3121. 3122. 3123. 3124. 3125. 3126. 3127. 3128. 3129. 3130. 3131. 3132. 3133.
Classification of public writings. Written laws defined. Public and private statutes defined. Unwritten law defined. Public writing of state or country. Recitals in statutes as evidence. Judicial record defined. Authentication of judicial record. Judicial record of foreign country. Same; compared copy. Proof of official documents. Public record of private writing. Officer's deed as evidence of transfer. SUBCHAPTER IV
3161. 3162. 3163. 3164. 3165. 3166.
Private writings classified; seals. Execution of instrument defined. Compromise of debt without seal. Subscribing witness defined. Writings called for and inspected may be withheld. Proof of private writings. SUBCHAPTER V
3191. 3192. 3193. 3194. 3195. 3196. 3197. 3198. 3199. 3200.
EFFECT OF JUDGMENTS
Effect of judgments generally. Effect of other judicial orders. Parties; when deemed to be the same. Matters deemed adjudged in judgment. Principal bound when surety bound. Judicial record of a State; enforcement; personal representatives. Record of foreign admiralty court. Effect of foreign judgment. Impeachment of judicial record. Jurisdiction necessary to sustain judgment. SUBCHAPTER VI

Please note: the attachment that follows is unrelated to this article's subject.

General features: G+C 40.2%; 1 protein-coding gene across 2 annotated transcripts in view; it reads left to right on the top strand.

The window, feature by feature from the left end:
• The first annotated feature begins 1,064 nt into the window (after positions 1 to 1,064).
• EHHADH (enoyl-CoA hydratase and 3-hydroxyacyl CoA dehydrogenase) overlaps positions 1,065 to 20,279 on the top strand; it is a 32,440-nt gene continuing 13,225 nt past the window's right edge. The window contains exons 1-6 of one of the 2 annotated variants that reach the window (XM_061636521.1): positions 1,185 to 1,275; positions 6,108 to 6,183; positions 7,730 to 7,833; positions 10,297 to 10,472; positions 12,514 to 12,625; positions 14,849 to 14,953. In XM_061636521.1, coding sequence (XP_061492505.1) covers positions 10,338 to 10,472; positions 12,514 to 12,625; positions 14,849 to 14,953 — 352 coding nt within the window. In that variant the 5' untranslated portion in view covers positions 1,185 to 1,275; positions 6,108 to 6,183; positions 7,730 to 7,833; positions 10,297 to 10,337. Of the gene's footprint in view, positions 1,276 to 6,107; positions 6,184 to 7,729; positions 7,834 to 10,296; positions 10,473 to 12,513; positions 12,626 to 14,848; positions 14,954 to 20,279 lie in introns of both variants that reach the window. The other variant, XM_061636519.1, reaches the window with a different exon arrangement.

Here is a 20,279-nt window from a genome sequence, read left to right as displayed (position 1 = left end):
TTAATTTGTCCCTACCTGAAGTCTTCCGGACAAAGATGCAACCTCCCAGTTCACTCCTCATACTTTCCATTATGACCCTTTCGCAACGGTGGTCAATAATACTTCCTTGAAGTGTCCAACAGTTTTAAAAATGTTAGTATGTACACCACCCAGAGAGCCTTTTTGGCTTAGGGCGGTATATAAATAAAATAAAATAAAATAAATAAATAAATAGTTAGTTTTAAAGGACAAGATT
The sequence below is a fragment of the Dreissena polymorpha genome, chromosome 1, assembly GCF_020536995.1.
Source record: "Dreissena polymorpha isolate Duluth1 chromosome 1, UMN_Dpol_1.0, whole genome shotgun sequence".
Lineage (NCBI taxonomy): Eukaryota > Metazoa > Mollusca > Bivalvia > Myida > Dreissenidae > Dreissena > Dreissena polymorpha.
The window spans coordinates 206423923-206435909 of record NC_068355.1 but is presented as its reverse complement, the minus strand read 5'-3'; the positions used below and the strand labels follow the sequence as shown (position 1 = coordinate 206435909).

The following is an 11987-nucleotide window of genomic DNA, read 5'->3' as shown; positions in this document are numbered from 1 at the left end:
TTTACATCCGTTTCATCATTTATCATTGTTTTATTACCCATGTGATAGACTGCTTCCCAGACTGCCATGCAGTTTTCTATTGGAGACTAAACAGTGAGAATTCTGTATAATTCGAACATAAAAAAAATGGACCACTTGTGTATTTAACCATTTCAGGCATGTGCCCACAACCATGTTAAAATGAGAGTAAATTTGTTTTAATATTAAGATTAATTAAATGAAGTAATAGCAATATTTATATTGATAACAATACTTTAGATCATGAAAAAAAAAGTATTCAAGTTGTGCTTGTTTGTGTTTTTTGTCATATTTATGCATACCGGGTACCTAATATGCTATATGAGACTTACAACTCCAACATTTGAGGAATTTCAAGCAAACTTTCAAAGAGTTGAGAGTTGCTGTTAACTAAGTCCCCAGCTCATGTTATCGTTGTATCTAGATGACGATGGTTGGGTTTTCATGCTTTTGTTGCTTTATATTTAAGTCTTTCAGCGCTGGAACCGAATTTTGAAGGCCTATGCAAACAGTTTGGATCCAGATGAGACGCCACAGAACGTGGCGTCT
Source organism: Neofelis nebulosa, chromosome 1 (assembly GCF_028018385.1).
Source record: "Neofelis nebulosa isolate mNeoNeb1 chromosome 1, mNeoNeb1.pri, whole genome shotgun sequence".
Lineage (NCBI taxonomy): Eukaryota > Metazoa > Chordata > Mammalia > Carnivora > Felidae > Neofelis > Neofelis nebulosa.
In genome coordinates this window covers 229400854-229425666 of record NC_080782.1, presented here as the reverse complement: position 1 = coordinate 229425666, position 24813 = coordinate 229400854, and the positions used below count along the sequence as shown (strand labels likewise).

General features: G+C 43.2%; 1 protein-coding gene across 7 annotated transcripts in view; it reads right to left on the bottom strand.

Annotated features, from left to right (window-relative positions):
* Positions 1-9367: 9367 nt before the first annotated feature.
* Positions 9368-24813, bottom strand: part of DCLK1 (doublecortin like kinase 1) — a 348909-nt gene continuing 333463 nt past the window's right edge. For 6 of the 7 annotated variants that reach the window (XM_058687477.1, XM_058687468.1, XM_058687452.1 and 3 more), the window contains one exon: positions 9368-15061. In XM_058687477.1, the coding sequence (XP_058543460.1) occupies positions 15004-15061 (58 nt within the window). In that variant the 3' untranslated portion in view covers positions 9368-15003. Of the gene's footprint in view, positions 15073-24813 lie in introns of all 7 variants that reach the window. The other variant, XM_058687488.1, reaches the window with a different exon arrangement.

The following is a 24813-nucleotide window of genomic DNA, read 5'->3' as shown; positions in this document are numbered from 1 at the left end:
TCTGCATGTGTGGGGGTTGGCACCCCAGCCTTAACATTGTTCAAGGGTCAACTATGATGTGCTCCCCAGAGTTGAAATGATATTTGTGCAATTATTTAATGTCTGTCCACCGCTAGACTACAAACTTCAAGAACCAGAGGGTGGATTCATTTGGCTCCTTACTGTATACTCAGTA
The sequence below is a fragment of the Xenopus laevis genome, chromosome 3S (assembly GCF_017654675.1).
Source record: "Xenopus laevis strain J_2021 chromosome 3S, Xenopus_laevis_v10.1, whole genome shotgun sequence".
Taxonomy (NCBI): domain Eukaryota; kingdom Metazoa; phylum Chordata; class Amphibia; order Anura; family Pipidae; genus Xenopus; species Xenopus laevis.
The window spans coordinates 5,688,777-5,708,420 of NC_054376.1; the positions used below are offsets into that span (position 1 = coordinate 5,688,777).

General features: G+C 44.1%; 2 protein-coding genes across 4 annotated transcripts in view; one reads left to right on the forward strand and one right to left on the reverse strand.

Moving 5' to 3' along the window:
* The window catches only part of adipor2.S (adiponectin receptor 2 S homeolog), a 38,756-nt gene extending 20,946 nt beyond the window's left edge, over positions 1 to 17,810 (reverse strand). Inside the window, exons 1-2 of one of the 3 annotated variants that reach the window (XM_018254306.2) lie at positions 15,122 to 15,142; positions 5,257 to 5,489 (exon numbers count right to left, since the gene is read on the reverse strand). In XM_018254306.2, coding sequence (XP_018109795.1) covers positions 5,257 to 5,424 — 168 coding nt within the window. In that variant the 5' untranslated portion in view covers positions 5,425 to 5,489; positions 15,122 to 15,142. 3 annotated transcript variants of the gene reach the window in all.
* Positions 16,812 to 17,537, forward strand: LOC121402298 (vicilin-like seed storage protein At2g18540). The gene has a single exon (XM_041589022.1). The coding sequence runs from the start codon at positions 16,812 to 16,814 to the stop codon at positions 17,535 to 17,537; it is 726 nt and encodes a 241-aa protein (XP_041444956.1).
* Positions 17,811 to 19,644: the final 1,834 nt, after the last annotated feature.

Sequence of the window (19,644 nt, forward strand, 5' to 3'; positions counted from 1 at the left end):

3221. Conclusive presumptions. 3222. Disputable presumptions. SUBCHAPTER VII—PARTICUI,AK CASES; STATtTTE OF FRAUDS
3251. 3252. 3253. 3254. 32.55. 3256. 3257. 3258.
Offer equivalent to tender. Right to receipt for payment or delivery. Objections to tender must be specified. Compromise offer. Statute of frauds; transfer of real property. Same; wills, trusts, and specific performance. Same; contracts. Same; representation of credit.
Subchapter I—General Provisions § 3051. Degree of certainty required to establish facts The law does not require demonstration; that is, such a degree of proof as, excluding possibility of error, produces absolute certainty; because such proof is rarely possible. Moral certainty only is required, or that degree of proof which produces conviction in an unprejudiced mind. § 3052. Number of witnesses to prove fact Except as otherwise provided by law, the direct evidence of one witness who is entitled to full credit is sufficient for the proof of any fact.